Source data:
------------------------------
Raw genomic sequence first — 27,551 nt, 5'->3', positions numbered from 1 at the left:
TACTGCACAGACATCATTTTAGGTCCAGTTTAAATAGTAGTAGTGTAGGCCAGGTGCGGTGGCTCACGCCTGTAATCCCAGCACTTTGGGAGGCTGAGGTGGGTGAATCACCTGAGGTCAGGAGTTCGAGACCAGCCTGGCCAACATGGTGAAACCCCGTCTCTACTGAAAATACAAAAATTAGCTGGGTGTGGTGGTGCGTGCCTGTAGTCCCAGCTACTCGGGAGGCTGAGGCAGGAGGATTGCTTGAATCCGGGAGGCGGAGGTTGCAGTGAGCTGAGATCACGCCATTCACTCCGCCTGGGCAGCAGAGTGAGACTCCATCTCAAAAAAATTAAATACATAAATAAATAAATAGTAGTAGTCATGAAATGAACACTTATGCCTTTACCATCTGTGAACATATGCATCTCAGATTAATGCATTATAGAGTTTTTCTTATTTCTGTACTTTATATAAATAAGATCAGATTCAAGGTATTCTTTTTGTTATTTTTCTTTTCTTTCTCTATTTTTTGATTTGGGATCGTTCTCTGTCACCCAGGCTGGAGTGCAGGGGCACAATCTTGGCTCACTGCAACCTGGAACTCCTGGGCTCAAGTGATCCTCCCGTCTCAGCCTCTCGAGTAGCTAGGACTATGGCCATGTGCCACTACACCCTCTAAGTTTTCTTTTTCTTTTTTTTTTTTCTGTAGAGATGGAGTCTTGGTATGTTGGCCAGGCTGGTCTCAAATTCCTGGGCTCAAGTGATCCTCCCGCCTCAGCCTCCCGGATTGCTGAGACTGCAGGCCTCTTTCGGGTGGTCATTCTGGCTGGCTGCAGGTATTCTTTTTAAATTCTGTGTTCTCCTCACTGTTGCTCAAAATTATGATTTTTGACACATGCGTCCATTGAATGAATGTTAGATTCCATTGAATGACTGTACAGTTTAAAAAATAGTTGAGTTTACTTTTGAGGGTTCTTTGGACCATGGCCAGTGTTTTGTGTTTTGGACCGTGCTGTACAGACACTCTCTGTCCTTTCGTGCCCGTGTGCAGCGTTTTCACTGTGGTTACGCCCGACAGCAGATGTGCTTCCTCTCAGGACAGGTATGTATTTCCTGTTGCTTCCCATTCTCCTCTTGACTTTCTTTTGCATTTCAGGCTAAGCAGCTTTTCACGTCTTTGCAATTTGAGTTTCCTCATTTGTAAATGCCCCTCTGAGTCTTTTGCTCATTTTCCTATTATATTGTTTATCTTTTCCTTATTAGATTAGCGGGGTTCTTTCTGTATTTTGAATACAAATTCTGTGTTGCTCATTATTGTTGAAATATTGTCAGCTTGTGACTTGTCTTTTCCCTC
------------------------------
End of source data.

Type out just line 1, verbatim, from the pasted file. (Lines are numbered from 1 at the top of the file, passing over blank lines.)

Raw genomic sequence first — 27,551 nt, 5'->3', positions numbered from 1 at the left: